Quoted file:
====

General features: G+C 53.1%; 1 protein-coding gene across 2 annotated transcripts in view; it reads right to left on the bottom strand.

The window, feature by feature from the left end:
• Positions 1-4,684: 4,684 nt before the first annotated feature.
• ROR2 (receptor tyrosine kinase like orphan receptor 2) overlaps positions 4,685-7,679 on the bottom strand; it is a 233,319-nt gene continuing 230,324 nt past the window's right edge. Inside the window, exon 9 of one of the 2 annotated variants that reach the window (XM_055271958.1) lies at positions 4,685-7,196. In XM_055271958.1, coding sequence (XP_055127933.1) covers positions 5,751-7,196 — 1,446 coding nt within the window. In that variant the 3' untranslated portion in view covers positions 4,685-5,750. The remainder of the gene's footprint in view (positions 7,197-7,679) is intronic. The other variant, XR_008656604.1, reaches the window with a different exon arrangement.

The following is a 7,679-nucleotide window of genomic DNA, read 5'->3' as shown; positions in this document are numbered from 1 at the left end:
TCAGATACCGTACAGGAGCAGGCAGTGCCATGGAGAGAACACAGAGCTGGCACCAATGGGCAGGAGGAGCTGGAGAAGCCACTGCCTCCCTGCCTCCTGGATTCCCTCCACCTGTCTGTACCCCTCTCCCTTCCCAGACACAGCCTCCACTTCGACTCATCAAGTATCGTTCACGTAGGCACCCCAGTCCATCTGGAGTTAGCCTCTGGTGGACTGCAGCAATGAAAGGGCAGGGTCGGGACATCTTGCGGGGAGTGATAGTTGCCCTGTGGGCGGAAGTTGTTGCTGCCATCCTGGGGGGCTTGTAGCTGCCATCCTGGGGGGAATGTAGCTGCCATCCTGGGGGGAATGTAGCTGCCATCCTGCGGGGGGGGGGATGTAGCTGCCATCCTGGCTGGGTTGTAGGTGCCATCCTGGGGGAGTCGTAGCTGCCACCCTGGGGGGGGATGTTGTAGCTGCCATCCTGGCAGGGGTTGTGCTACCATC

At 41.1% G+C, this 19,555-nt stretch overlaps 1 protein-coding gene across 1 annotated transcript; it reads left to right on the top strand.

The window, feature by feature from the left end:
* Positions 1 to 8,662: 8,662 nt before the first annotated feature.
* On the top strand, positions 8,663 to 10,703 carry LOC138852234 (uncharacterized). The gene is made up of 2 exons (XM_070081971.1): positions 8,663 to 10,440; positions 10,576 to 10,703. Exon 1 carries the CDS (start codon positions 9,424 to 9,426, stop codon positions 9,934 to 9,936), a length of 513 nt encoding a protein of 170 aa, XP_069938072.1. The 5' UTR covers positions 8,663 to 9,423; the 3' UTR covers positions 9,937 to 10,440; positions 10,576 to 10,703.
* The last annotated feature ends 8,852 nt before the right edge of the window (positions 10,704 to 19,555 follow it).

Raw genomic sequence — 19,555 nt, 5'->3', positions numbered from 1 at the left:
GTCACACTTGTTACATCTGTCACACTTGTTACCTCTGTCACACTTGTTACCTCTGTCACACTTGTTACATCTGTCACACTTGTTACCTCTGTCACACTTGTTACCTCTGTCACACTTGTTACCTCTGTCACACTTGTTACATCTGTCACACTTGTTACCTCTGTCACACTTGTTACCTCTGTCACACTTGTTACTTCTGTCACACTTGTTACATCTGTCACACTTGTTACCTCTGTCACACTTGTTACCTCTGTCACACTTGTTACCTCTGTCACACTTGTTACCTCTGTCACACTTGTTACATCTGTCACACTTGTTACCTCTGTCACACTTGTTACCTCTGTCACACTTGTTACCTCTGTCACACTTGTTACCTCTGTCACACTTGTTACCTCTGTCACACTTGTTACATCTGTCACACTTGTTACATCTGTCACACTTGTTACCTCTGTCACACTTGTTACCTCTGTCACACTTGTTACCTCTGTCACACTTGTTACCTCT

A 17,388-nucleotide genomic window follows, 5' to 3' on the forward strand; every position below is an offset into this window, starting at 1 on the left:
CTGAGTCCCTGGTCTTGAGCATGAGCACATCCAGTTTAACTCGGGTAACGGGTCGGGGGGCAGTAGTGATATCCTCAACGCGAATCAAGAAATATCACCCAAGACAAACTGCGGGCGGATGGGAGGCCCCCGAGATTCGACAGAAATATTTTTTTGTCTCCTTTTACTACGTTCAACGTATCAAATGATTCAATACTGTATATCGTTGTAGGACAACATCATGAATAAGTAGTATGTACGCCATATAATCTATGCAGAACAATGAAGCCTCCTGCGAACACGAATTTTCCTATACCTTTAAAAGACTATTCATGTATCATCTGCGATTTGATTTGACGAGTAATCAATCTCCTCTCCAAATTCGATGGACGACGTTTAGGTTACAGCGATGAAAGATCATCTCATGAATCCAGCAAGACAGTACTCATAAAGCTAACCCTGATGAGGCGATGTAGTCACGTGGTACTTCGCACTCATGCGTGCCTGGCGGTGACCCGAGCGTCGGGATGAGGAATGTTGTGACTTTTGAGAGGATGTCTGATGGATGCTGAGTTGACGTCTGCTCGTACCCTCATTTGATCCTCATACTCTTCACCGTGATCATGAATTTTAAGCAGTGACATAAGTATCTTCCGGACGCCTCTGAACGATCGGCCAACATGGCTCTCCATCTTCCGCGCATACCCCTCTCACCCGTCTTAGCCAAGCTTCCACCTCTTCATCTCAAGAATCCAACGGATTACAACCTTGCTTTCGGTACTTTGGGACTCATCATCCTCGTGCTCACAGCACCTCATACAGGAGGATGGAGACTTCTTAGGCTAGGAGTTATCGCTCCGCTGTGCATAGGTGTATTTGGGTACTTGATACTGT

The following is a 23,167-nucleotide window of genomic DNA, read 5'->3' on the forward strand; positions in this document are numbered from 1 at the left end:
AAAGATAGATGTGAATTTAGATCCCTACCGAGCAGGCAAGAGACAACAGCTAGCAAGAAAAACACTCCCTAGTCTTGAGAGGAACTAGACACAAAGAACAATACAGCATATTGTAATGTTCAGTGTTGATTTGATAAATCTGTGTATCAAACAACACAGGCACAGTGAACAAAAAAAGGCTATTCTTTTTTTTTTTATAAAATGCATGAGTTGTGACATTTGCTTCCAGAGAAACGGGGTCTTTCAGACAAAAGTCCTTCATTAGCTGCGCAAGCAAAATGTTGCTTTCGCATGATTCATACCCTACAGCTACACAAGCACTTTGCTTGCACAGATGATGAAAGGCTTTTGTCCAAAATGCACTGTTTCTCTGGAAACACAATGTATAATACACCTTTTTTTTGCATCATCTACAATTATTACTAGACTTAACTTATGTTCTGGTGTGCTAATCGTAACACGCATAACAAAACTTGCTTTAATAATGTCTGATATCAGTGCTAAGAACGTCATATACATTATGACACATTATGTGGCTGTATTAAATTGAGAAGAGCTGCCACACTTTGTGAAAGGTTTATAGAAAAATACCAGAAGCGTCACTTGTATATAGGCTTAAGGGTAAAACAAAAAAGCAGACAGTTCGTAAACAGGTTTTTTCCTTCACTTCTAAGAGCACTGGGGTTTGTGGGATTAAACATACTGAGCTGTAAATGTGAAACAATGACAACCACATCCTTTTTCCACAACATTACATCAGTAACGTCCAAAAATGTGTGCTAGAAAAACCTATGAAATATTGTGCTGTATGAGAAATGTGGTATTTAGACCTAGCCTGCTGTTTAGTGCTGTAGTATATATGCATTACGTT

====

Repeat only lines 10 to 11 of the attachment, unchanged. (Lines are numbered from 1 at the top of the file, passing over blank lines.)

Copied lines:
* On the top strand, positions 8,663 to 10,703 carry LOC138852234 (uncharacterized). The gene is made up of 2 exons (XM_070081971.1): positions 8,663 to 10,440; positions 10,576 to 10,703. Exon 1 carries the CDS (start codon positions 9,424 to 9,426, stop codon positions 9,934 to 9,936), a length of 513 nt encoding a protein of 170 aa, XP_069938072.1. The 5' UTR covers positions 8,663 to 9,423; the 3' UTR covers positions 9,937 to 10,440; positions 10,576 to 10,703.
* The last annotated feature ends 8,852 nt before the right edge of the window (positions 10,704 to 19,555 follow it).